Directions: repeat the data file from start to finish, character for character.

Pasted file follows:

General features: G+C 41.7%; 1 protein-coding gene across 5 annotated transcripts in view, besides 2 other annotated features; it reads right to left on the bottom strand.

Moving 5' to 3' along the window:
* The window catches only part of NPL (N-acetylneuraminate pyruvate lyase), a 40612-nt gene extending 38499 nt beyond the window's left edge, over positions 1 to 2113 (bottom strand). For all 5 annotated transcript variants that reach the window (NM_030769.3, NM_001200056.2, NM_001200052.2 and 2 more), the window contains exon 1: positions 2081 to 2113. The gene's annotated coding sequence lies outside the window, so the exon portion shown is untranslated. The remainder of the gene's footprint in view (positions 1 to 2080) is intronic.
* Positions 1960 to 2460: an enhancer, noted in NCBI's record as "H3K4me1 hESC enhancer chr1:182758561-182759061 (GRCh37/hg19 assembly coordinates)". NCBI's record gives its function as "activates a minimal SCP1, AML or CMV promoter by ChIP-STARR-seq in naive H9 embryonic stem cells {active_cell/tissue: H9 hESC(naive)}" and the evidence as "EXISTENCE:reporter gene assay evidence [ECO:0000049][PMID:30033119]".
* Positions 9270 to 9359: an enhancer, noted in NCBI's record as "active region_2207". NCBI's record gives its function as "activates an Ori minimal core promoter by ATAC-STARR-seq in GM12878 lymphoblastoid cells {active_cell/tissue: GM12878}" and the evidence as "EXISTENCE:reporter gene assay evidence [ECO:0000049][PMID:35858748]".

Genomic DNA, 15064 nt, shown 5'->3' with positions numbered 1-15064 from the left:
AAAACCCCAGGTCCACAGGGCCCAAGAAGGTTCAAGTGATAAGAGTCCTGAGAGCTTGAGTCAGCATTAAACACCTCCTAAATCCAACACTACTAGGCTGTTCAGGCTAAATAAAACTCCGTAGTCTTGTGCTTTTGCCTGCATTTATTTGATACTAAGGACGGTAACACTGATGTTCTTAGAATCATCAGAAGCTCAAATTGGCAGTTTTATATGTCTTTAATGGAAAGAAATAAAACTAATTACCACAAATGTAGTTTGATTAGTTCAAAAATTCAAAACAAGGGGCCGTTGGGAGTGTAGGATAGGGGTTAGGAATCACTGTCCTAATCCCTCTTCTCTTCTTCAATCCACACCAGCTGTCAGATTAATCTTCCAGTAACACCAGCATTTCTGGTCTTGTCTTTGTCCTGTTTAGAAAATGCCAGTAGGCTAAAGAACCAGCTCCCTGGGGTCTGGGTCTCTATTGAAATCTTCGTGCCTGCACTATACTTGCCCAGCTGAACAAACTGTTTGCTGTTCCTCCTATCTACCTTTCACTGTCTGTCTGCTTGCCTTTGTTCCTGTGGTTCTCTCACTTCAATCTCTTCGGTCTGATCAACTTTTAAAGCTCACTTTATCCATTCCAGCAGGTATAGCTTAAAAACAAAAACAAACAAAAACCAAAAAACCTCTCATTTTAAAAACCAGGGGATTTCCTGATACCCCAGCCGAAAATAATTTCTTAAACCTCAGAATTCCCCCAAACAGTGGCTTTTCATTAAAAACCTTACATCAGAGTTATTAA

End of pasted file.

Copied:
General features: G+C 41.7%; 1 protein-coding gene across 5 annotated transcripts in view, besides 2 other annotated features; it reads right to left on the bottom strand.

Moving 5' to 3' along the window:
* The window catches only part of NPL (N-acetylneuraminate pyruvate lyase), a 40612-nt gene extending 38499 nt beyond the window's left edge, over positions 1 to 2113 (bottom strand). For all 5 annotated transcript variants that reach the window (NM_030769.3, NM_001200056.2, NM_001200052.2 and 2 more), the window contains exon 1: positions 2081 to 2113. The gene's annotated coding sequence lies outside the window, so the exon portion shown is untranslated. The remainder of the gene's footprint in view (positions 1 to 2080) is intronic.
* Positions 1960 to 2460: an enhancer, noted in NCBI's record as "H3K4me1 hESC enhancer chr1:182758561-182759061 (GRCh37/hg19 assembly coordinates)". NCBI's record gives its function as "activates a minimal SCP1, AML or CMV promoter by ChIP-STARR-seq in naive H9 embryonic stem cells {active_cell/tissue: H9 hESC(naive)}" and the evidence as "EXISTENCE:reporter gene assay evidence [ECO:0000049][PMID:30033119]".
* Positions 9270 to 9359: an enhancer, noted in NCBI's record as "active region_2207". NCBI's record gives its function as "activates an Ori minimal core promoter by ATAC-STARR-seq in GM12878 lymphoblastoid cells {active_cell/tissue: GM12878}" and the evidence as "EXISTENCE:reporter gene assay evidence [ECO:0000049][PMID:35858748]".

Genomic DNA, 15064 nt, shown 5'->3' with positions numbered 1-15064 from the left:
AAAACCCCAGGTCCACAGGGCCCAAGAAGGTTCAAGTGATAAGAGTCCTGAGAGCTTGAGTCAGCATTAAACACCTCCTAAATCCAACACTACTAGGCTGTTCAGGCTAAATAAAACTCCGTAGTCTTGTGCTTTTGCCTGCATTTATTTGATACTAAGGACGGTAACACTGATGTTCTTAGAATCATCAGAAGCTCAAATTGGCAGTTTTATATGTCTTTAATGGAAAGAAATAAAACTAATTACCACAAATGTAGTTTGATTAGTTCAAAAATTCAAAACAAGGGGCCGTTGGGAGTGTAGGATAGGGGTTAGGAATCACTGTCCTAATCCCTCTTCTCTTCTTCAATCCACACCAGCTGTCAGATTAATCTTCCAGTAACACCAGCATTTCTGGTCTTGTCTTTGTCCTGTTTAGAAAATGCCAGTAGGCTAAAGAACCAGCTCCCTGGGGTCTGGGTCTCTATTGAAATCTTCGTGCCTGCACTATACTTGCCCAGCTGAACAAACTGTTTGCTGTTCCTCCTATCTACCTTTCACTGTCTGTCTGCTTGCCTTTGTTCCTGTGGTTCTCTCACTTCAATCTCTTCGGTCTGATCAACTTTTAAAGCTCACTTTATCCATTCCAGCAGGTATAGCTTAAAAACAAAAACAAACAAAAACCAAAAAACCTCTCATTTTAAAAACCAGGGGATTTCCTGATACCCCAGCCGAAAATAATTTCTTAAACCTCAGAATTCCCCCAAACAGTGGCTTTTCATTAAAAACCTTACATCAGAGTTATTAA